|Alan Rickman as Hans Gruber|
|Even if his American accent (as the director admits in the commentary) is not especially convincing, making McClane's "You should get an Oscar for that accent" remark somewhat puzzling. But hey, movie magic.|
4. A blue-collar, vulnerable protagonist who gets the absolute hell beat out of him.
5. A tightly controlled locale.
|It's tough to distinguish in this 'cap, but I love this bit, where Al looks down the street and up at Nakatomi Plaza and sees mysterious flashes of light, not knowing he's seeing the gun battle between McClane and Karl et al.|
6. Policemen and other officials cast as bumbling bureaucrats/hapless objects of ridicule.
|The media, too, of course.|
|Much of McClane's verbal back and forth with Deputy Chief Dwayne Robinson is verbatim from the book.|
|"Send in the car. Send in THE CAR." (My buddy Al and I used to say that one a lot when quoting this movie. The SWAT guy just says it so bizarrely.)|
It's true there are earlier films of the 80s that combine these elements (not the least of which is its director's immediately previous effort, Predator) but Die Hard is perhaps the slickest entry of them all. It certainly felt like a crystallization of action movie efforts preceding it. At least until its sequel, Die Harder, but we'll get to that one (and 58 Minutes, the book it's based on, kinda sorta) in due turn.
As mentioned above, the novel's title works on a few levels. The film's does, too, but in different ways. Most obvious, I suppose, is the battery-powered allusion, but I remember the original trailer for this had the movie-guy announcer saying something like "They told him to quit, but old habits... die hard." This was dropped from subsequent trailers, though, and "die hard" became more of an existential machismo state of being.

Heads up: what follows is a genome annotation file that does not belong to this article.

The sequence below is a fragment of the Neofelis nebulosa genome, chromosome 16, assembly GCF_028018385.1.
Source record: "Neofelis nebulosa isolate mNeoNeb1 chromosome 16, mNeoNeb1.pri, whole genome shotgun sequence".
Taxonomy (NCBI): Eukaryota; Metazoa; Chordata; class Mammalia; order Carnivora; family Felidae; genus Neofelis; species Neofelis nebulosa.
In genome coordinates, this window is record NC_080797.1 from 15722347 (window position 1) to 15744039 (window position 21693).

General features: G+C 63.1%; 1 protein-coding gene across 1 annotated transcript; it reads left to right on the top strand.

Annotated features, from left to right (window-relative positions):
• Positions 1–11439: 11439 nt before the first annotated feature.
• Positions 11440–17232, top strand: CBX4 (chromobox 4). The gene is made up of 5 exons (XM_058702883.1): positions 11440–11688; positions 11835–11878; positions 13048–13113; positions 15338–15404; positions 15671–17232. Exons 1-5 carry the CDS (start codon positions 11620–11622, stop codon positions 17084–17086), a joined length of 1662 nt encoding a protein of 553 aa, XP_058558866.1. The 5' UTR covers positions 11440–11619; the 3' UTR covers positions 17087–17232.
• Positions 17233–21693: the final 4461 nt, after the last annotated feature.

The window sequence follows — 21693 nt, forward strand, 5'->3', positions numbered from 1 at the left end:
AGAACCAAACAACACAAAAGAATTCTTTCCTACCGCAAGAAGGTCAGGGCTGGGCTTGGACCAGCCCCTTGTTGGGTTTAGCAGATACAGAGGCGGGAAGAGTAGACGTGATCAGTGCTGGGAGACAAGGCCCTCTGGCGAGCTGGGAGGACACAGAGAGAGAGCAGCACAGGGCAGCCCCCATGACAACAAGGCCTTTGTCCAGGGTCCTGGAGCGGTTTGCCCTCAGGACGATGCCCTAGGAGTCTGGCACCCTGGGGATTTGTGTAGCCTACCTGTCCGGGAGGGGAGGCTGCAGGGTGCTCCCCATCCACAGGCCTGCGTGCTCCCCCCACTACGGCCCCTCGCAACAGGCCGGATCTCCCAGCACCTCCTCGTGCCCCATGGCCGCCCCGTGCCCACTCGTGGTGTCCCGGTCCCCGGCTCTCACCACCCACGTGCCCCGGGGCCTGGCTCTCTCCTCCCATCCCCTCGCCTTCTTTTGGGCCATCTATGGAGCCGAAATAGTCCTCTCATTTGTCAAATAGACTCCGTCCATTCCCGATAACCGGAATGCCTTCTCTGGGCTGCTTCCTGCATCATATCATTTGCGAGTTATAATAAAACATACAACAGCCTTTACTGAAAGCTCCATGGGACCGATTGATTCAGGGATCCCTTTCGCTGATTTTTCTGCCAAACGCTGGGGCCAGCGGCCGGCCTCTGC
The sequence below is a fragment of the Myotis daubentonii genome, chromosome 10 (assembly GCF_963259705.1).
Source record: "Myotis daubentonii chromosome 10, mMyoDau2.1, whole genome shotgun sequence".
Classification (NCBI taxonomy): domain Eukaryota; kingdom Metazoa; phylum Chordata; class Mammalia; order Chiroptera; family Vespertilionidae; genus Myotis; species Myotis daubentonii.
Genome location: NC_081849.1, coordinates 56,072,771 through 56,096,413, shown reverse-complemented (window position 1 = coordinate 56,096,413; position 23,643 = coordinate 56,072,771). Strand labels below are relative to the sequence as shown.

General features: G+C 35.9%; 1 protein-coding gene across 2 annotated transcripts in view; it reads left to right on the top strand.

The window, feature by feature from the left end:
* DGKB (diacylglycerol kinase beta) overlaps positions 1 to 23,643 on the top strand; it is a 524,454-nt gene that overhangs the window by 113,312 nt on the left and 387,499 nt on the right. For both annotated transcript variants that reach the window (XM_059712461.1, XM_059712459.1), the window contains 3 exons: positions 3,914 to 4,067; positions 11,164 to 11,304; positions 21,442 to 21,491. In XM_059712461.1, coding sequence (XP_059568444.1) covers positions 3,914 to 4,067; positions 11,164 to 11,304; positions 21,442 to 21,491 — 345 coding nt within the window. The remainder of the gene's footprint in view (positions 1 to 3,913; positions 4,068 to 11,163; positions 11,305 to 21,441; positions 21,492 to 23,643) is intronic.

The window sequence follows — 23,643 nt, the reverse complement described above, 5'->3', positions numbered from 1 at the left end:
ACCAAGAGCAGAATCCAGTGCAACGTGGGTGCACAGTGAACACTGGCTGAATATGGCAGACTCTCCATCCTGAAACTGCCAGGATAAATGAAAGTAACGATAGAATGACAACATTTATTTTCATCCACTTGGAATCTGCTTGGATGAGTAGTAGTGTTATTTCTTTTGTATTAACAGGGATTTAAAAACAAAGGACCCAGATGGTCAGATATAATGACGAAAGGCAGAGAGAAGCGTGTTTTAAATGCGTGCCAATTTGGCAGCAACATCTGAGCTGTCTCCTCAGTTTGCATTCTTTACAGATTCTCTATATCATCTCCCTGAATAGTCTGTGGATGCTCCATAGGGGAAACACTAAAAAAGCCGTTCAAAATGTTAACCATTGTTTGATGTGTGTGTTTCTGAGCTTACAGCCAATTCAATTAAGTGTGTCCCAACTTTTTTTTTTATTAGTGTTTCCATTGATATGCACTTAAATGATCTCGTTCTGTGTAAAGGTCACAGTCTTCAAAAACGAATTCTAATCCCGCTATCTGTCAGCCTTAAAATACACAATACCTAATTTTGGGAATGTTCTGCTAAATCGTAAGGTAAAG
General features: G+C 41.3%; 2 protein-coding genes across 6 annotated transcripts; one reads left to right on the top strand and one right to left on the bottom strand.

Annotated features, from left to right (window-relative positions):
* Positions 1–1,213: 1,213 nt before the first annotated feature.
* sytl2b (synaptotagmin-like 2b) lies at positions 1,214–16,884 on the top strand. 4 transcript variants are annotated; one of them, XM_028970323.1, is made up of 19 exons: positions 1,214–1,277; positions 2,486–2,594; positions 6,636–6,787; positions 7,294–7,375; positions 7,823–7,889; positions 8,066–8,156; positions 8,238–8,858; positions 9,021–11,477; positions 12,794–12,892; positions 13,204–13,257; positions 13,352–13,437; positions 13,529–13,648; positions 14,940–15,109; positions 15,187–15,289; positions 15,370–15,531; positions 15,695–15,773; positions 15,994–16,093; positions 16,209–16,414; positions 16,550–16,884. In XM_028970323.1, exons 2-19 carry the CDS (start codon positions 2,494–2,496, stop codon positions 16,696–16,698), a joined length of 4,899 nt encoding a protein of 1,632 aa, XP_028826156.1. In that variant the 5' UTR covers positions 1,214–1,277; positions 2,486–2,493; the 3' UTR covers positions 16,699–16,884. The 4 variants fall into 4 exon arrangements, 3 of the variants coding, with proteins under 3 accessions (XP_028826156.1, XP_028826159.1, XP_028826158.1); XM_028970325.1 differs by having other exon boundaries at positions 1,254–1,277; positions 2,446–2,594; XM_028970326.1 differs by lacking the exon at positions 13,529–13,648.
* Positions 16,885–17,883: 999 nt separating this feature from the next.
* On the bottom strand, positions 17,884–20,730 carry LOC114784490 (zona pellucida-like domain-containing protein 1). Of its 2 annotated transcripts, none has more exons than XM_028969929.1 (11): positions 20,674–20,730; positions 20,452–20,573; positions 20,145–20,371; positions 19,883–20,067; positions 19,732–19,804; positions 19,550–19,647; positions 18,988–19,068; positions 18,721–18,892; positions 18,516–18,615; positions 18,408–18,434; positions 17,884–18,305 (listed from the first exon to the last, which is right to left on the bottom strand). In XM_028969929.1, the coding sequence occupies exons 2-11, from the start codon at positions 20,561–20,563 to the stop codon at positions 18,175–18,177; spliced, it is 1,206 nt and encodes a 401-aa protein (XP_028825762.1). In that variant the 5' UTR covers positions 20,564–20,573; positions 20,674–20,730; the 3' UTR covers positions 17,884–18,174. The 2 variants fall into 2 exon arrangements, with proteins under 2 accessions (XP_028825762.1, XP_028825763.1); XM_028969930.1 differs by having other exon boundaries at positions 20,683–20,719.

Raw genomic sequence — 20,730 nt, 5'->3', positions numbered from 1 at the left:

Speaking of machismo, much has been made of the film's "anti-feminism." From DVD-Journal once again: "a patriarchal blue-collar fantasy — a less-educated white guy saves corporate doofuses and his overly assertive wife by conquering effeminate, high-class thugs in a phallus-shaped exploding tower." But as the same review points out, "while the class conflict is certainly there (and, let's face it, a big part of the movie's appeal), the story's too nuanced to serve as mere anti-feminist propaganda. For one thing, over the course of the movie McClane loses his absolutist stance on his marriage — specifically, he gets it beaten out of him. For another, McClane's wife is the only corporate executive to successfully tangle with terrorist leader."
I'd also like to add that surface appearances aside, the last-name thing is actually effective script-building, from the "if you introduce a gun in the first act it better go off in the third" perspective. It serves a purpose, both for the plot and for John and Holly's character arcs.
Watching it in 2014, a few other things popped out at me:
- Willis really oversells (in a fun and not inappropriate way) some of the drama, particularly in the scene where he tries to get the fire department to come to Nakatomi. ("I'LL KISS YOUR FUCKING DALMATION! NO, DON'T TURN AROUND! NO, YOU STUPID MOTHERFUCKERS, NO! (smacks window) NO! (smack!) NO! (smack!)"
|But I doubt anyone would consider this too over-the-top for an 80s flick.|
- Al's whole deal is he has to get over an earlier incident in his career where he fatally shot a kid who was waving a ray gun at him.
|Thankfully for him - and for audiences at the time - there was no culture of instant reactionary punditry to call for his beheading.|
- I've always referred to Die Hard as one of my favorite Christmas movies. And while it has little in the way of explicit yuletide themes, the scene where the thieves finally break into the vault, as accompanied by the choral stretch of Beethoven's 9th Symphony, always has an "opening the greatest gift ever" feel to it for me.
And the McClanes are ferried away by their own waiting sleigh at film's end. No need to answer any questions, Mr. McClane - off you go!
Final Verdict: Not a bad action book but not my cup of tea. Much better as a movie. And as an 80s action movie, should be time-capsuled for alien civilizations.